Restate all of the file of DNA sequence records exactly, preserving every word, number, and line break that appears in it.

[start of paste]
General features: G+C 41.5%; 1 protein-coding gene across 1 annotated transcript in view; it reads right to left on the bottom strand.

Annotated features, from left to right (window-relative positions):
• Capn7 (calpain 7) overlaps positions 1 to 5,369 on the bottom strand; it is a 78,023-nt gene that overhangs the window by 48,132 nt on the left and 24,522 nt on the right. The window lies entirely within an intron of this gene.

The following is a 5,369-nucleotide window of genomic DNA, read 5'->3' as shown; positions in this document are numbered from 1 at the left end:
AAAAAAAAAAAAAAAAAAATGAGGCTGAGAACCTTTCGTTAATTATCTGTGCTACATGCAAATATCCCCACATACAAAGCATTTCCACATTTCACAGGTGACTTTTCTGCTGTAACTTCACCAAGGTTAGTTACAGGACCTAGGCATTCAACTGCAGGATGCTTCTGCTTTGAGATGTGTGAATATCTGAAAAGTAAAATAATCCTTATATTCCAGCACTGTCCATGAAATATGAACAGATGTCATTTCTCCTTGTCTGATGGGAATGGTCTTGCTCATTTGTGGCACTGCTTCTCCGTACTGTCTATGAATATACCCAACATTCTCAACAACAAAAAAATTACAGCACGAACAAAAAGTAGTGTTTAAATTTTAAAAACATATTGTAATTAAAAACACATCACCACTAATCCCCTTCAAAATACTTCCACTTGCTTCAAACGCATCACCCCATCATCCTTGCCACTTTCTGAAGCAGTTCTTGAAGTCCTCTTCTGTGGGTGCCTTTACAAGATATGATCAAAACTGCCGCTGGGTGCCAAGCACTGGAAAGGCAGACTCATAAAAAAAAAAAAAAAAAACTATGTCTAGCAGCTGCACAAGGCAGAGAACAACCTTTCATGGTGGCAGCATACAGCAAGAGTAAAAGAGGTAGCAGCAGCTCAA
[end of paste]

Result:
General features: G+C 41.5%; 1 protein-coding gene across 1 annotated transcript in view; it reads right to left on the bottom strand.

Annotated features, from left to right (window-relative positions):
• Capn7 (calpain 7) overlaps positions 1 to 5,369 on the bottom strand; it is a 78,023-nt gene that overhangs the window by 48,132 nt on the left and 24,522 nt on the right. The window lies entirely within an intron of this gene.

The following is a 5,369-nucleotide window of genomic DNA, read 5'->3' as shown; positions in this document are numbered from 1 at the left end:
AAAAAAAAAAAAAAAAAAATGAGGCTGAGAACCTTTCGTTAATTATCTGTGCTACATGCAAATATCCCCACATACAAAGCATTTCCACATTTCACAGGTGACTTTTCTGCTGTAACTTCACCAAGGTTAGTTACAGGACCTAGGCATTCAACTGCAGGATGCTTCTGCTTTGAGATGTGTGAATATCTGAAAAGTAAAATAATCCTTATATTCCAGCACTGTCCATGAAATATGAACAGATGTCATTTCTCCTTGTCTGATGGGAATGGTCTTGCTCATTTGTGGCACTGCTTCTCCGTACTGTCTATGAATATACCCAACATTCTCAACAACAAAAAAATTACAGCACGAACAAAAAGTAGTGTTTAAATTTTAAAAACATATTGTAATTAAAAACACATCACCACTAATCCCCTTCAAAATACTTCCACTTGCTTCAAACGCATCACCCCATCATCCTTGCCACTTTCTGAAGCAGTTCTTGAAGTCCTCTTCTGTGGGTGCCTTTACAAGATATGATCAAAACTGCCGCTGGGTGCCAAGCACTGGAAAGGCAGACTCATAAAAAAAAAAAAAAAAAACTATGTCTAGCAGCTGCACAAGGCAGAGAACAACCTTTCATGGTGGCAGCATACAGCAAGAGTAAAAGAGGTAGCAGCAGCTCAA